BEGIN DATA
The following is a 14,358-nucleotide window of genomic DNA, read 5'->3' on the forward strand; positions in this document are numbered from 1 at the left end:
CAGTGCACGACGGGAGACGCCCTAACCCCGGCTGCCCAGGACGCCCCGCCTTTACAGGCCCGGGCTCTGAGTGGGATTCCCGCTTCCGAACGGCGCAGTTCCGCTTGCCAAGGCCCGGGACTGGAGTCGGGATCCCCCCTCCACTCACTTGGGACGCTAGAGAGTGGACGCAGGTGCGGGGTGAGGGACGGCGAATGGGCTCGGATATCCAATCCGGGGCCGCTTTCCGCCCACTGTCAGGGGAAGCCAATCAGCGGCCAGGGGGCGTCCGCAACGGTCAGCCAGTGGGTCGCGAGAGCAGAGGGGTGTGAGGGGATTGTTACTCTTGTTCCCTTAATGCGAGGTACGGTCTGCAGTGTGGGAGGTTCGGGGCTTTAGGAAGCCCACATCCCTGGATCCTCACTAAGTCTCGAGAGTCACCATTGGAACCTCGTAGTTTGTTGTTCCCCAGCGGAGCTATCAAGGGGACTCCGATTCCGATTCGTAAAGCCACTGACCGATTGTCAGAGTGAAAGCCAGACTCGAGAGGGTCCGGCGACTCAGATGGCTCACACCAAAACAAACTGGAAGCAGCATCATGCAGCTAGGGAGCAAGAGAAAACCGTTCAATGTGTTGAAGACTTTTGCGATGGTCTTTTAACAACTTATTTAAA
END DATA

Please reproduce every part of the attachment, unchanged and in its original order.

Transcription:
The following is a 14,358-nucleotide window of genomic DNA, read 5'->3' on the forward strand; positions in this document are numbered from 1 at the left end:
CAGTGCACGACGGGAGACGCCCTAACCCCGGCTGCCCAGGACGCCCCGCCTTTACAGGCCCGGGCTCTGAGTGGGATTCCCGCTTCCGAACGGCGCAGTTCCGCTTGCCAAGGCCCGGGACTGGAGTCGGGATCCCCCCTCCACTCACTTGGGACGCTAGAGAGTGGACGCAGGTGCGGGGTGAGGGACGGCGAATGGGCTCGGATATCCAATCCGGGGCCGCTTTCCGCCCACTGTCAGGGGAAGCCAATCAGCGGCCAGGGGGCGTCCGCAACGGTCAGCCAGTGGGTCGCGAGAGCAGAGGGGTGTGAGGGGATTGTTACTCTTGTTCCCTTAATGCGAGGTACGGTCTGCAGTGTGGGAGGTTCGGGGCTTTAGGAAGCCCACATCCCTGGATCCTCACTAAGTCTCGAGAGTCACCATTGGAACCTCGTAGTTTGTTGTTCCCCAGCGGAGCTATCAAGGGGACTCCGATTCCGATTCGTAAAGCCACTGACCGATTGTCAGAGTGAAAGCCAGACTCGAGAGGGTCCGGCGACTCAGATGGCTCACACCAAAACAAACTGGAAGCAGCATCATGCAGCTAGGGAGCAAGAGAAAACCGTTCAATGTGTTGAAGACTTTTGCGATGGTCTTTTAACAACTTATTTAAA